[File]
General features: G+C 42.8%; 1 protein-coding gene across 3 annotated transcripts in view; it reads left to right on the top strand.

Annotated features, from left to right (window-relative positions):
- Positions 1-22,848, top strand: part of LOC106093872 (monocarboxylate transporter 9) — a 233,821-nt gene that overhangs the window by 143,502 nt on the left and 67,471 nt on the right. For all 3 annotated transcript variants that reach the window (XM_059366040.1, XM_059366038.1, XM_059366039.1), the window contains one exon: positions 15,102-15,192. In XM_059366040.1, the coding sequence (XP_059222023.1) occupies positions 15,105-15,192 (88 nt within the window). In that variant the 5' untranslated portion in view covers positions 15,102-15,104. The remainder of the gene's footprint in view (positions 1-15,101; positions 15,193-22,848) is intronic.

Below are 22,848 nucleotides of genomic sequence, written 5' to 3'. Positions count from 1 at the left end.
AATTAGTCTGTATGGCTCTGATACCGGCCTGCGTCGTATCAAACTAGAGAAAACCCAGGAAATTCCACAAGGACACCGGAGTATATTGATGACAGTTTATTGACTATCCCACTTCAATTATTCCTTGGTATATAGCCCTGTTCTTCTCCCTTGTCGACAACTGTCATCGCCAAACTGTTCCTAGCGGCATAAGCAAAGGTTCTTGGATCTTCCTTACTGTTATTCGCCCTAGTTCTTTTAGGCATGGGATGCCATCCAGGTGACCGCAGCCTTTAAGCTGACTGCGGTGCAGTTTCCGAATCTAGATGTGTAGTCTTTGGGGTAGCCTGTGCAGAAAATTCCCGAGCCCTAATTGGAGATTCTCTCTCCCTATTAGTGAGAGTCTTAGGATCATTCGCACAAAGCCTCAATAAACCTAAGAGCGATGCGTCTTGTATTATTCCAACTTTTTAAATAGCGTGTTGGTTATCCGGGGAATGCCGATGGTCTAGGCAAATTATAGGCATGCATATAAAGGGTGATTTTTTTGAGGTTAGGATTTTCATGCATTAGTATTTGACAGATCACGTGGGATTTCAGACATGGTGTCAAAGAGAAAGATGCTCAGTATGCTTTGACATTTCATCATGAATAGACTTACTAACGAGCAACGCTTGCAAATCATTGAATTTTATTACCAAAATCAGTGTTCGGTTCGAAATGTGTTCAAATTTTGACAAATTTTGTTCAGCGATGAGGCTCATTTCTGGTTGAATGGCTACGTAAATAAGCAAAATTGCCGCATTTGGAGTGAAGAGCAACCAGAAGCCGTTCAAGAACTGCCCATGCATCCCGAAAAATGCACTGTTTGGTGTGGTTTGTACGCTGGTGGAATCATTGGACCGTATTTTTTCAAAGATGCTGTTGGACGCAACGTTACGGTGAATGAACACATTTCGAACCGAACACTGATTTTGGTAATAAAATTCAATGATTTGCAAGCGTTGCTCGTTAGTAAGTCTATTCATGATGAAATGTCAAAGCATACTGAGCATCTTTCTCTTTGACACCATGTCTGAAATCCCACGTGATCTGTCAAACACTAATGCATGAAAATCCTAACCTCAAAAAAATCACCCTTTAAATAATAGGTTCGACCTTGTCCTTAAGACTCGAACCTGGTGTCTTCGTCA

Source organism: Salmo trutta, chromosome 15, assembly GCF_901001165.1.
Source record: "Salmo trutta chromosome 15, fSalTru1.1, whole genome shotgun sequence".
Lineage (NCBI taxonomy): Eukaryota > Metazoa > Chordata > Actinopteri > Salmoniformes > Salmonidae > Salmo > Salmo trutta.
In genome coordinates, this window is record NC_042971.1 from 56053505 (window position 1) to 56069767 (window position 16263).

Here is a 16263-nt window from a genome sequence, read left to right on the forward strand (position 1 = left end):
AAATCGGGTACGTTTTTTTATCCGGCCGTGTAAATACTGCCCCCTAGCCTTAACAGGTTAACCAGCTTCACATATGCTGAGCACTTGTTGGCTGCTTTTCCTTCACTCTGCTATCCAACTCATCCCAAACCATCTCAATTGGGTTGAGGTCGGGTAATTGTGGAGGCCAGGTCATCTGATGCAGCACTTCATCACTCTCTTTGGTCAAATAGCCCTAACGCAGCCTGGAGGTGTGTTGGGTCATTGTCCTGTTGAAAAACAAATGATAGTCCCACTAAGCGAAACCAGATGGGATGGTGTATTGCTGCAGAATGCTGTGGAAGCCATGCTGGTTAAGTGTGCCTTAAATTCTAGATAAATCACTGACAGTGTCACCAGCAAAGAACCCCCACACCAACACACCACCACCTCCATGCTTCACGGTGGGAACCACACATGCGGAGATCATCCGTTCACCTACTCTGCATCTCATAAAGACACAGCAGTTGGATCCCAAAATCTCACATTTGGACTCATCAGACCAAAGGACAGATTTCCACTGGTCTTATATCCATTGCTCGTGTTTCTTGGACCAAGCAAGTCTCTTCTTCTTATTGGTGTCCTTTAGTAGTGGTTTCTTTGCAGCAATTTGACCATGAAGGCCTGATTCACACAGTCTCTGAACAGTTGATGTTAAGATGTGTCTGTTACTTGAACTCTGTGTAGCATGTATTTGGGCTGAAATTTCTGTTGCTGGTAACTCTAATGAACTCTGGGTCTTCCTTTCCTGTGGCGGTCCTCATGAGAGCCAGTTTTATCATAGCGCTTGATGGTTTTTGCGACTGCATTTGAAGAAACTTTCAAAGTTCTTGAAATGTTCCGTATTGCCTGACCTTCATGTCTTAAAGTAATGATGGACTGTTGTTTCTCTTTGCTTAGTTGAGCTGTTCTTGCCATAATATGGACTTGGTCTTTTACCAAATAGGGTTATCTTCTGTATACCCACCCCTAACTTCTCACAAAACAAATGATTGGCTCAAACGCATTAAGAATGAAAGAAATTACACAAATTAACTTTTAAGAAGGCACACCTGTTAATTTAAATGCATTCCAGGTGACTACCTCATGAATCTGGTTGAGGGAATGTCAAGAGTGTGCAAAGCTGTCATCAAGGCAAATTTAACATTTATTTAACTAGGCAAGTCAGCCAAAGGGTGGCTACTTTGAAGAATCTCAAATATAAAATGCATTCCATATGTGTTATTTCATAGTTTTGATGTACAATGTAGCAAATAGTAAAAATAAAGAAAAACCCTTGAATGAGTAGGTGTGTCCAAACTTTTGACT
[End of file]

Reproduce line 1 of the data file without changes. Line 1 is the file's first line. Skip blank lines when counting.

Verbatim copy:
General features: G+C 42.8%; 1 protein-coding gene across 3 annotated transcripts in view; it reads left to right on the top strand.